The trend is particularly prevalent in states such as Sinaloa, a north-western region of Mexico which is a center of drug production and trafficking.
Women there, many of whom have connections to drug traffickers, have surgically altered their lips, breasts, buttocks and other body parts in order to look more like dolls. Some of them have even had ribs removed in order to obtain a slimmer waist.
Ayala told Sputnik Mundo that the nickname of the women, "buchones de Culiacán," is derived from the name of the state capital, Culiacán, and the word "buchones." The latter is derived from the Spanish word "buche," which means goiter, a type of swelling in the neck resulting from the enlargement of the thyroid gland.
Thyroid disorders are often seen among women in the mountainous areas of northern Mexico because of iodine deficiencies.
"When they get a thyroid disorder and goiter, they visit the city (to see a doctor) and brag about how much money they have, hence the nickname 'buchones,' the feminine form of which is 'buchonas,'" Ayala explained.
"This is the name for women who pay for plastic surgery to get rid of part of their body or, on the contrary, pump up their buttocks, breasts or lips (with silicone). They wear very provocative and expensive clothes, false hair, nails and eyelashes. Sometimes they work as escorts, and sometimes they sell drugs themselves. Over time they have created their own image as the girlfriends or active accomplices of criminals."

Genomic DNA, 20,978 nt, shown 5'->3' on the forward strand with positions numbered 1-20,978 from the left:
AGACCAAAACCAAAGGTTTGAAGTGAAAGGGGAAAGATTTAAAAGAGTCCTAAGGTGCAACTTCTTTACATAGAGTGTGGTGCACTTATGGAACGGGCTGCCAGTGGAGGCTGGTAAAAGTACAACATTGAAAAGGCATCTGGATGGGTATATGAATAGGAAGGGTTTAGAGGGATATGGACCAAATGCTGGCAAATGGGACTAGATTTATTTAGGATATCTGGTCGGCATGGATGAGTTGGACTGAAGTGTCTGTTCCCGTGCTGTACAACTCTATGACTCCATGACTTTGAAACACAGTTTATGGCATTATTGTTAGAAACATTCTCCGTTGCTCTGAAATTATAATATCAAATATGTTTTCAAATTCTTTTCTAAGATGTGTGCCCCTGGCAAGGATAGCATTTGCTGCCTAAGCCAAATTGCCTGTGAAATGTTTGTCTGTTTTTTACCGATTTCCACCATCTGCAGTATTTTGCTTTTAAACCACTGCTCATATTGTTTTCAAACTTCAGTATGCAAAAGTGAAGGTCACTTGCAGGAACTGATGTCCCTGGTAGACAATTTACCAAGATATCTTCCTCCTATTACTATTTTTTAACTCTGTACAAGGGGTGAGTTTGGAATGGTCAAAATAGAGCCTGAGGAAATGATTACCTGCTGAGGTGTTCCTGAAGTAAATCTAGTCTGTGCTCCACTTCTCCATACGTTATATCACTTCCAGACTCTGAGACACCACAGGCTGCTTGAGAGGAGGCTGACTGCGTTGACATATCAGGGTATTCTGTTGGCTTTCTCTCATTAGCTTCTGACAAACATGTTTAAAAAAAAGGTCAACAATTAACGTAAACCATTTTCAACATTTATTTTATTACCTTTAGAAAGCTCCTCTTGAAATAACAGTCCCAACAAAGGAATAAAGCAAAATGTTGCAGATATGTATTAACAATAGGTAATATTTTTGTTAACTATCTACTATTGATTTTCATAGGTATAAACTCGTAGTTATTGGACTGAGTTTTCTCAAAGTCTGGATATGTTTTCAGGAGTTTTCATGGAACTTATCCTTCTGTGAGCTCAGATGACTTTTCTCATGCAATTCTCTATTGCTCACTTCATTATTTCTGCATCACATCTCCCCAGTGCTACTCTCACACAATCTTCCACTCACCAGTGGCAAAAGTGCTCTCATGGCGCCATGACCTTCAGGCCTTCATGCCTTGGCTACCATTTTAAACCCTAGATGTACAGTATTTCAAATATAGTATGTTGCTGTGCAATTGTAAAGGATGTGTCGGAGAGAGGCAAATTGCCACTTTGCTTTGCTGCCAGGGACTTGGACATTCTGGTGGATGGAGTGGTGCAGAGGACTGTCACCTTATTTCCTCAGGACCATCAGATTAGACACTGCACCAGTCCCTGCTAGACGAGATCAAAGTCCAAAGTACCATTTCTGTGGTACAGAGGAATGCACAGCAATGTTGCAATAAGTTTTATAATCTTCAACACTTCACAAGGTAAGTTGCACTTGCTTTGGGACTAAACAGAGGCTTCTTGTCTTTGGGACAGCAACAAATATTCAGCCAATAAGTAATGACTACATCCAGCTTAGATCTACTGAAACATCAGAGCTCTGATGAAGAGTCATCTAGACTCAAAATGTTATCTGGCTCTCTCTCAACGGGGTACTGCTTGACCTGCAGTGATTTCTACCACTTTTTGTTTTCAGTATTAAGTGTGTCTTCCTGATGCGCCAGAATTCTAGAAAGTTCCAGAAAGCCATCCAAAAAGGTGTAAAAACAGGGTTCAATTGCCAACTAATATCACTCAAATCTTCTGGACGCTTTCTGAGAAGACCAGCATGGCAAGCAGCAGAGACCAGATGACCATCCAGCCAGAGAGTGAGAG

There are scores of accounts on social networks advertising the "Doll" style, which are followed by thousands of Mexican women.
The ostentatious fashion is having a negative effect on Mexican society since it leads young people to believe that the dangerous world of drug trafficking will afford them a life of wealth and glamour. Increasing numbers of people are being attracted to a life of violent criminality, Ayala said.
"Since January of this year, there have been 410 murders in Sinaloa, a state with a population of three million people. Violence is becoming routine."
Like others who live in the so-called "narco" culture, these women live by a well-known local saying: "it is better to live like a king for five years than live like an ox for 50," the researcher said.
They aren't afraid to show off their bodies and their wealth, despite the risk of reprisals. There have been cases in which high-profile women with connections to drug trafficking have been murdered.
For example, Yuriana Castillo, the wife of a notorious hitman and drug lord called Chino Antrax, was killed shortly after her husband was arrested in 2013.
"They aren't content with the status of girlfriend who lives off somebody else's money, they want to stand out from the crowd. The 'Dolls' have become part of the culture of Sinaloa, which has already spread to other parts of Mexico," Ayala said.
Drug trafficking is big business in Mexico, where traffickers earn approximately $25 billion a year from US wholesale drug markets.
Cartels are able to import cocaine and other narcotics cheaply from Colombia before selling the drug on to the US market.
In addition, states such as Sinaloa, Chihuahua and Durango in the north-west are centers of heroin production: around one-third of the heroin on the US market is produced in this so-called "golden triangle."
The local economy in Sinaloa has become dependent on the drug industry for survival. Communities have struggled to compete in the international agricultural and fishing markets, and local people are able to make more ten times money from drug trafficking than from working in other industries such as mineral extraction.